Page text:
Astral projection is defined as, “the ability of a person’s spirit to travel to distant places.” In Behind Her Eyes, Adele/Rob describes the process of astral projection to Louise: “You can only travel to places you know. You have to visualize the details.” If you look closely, you’ll notice that throughout the series, this is why Adele/Rob asks for a tour of David’s office, and why she snoops around Louise’s apartment, looking in all the rooms. The ability to have this type of out of body experience has become a big business—a new age fascination that is explored in books and podcasts and meditation seminars. Although the idea is popular, there’s no actual science that indicates anything like this is actually possible. According to LiveScience, “there’s really no way to scientifically measure whether or not a person’s spirit ‘leaves’ or ‘enters’ the body. The simplest and best explanation for out-of-body experiences is that the person is merely fantasizing and dreaming. Because there is no scientific evidence that consciousness can exist outside of the brain, astral projection is rejected by scientists.”
We should have seen the clues.
The first semi-explicit hint at astral projection occurs in Episode Four, when the show cuts between two scenes: one is Adele, apparently sleeping midday in her silk pajamas. She enters a dreamscape where she walks through a door in the forest. The other is David and Louise at the office, discussing their affair. David tells Louise he’s falling in love with her. We watch their conversation through a high-angle shot that looks like security camera footage, with the sounds of breathing and slightly muffled voices. Then Adele wakes up in anguish, and says, “Oh, David.”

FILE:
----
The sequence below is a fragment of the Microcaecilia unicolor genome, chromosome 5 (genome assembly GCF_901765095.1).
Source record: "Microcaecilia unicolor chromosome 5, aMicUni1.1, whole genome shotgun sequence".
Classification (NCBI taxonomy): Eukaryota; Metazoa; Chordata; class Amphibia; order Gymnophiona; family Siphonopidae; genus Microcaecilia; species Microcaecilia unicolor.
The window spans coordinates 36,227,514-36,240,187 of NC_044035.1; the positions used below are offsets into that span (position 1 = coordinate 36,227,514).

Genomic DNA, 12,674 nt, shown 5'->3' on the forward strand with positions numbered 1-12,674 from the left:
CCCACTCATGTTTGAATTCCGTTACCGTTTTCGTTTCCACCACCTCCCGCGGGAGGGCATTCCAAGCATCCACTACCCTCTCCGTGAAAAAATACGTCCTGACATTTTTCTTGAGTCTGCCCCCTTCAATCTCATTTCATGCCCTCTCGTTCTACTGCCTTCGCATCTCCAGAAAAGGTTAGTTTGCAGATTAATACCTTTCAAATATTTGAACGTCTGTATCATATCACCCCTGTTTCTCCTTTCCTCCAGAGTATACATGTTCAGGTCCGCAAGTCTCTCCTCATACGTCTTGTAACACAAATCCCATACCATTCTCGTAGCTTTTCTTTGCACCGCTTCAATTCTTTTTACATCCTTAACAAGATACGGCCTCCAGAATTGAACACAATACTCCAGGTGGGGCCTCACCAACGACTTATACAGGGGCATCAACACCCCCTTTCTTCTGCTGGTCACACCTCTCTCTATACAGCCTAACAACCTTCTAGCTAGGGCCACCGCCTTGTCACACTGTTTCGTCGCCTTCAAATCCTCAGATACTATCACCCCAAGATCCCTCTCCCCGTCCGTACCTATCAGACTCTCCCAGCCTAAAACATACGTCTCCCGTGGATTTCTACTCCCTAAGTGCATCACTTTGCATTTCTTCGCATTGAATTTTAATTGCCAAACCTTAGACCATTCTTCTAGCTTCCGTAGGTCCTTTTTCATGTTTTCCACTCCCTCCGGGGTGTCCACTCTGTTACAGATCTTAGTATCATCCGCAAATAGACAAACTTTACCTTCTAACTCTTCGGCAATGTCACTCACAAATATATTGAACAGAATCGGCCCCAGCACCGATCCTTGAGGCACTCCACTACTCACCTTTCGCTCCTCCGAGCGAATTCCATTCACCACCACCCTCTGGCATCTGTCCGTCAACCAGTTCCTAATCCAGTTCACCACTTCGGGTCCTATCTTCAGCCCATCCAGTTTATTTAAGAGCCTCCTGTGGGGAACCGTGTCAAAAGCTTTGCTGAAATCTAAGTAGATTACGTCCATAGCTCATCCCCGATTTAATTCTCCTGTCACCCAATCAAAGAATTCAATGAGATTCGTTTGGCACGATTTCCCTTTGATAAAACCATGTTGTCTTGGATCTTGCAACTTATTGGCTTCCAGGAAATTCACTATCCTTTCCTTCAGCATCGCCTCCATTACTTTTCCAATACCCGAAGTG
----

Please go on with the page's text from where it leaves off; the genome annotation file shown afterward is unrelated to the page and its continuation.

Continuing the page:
If you look again, you’ll notice many clues scattered throughout the show. For example, all of the flashbacks to Adele’s past are times Rob was there, too—Rob and Adele at rehab, young David getting out of the car and walking towards Adele’s estate.
In an early conversation, Louise asks Adele who Rob is, and says he “seems quite a character.” “You have no idea,” Adele replies, smiling.
And yet, a number of questions remain: What really happened the night Adele’s parents died? Did David set the fire? If Adele was astral projecting that night, whose life was she watching? Will David figure out that his new wife, Louise, is actually Rob, and that Adele was Rob, too? What’s going to happen to Adam—the cutest, best, most sensitive 7-year-old ever?
Anna Grace Lee
Anna Grace Lee is an editorial fellow at Esquire, where she covers pop culture, music, and entertainment.
This content is created and maintained by a third party, and imported onto this page to help users provide their email addresses. You may be able to find more information about this and similar content at piano.io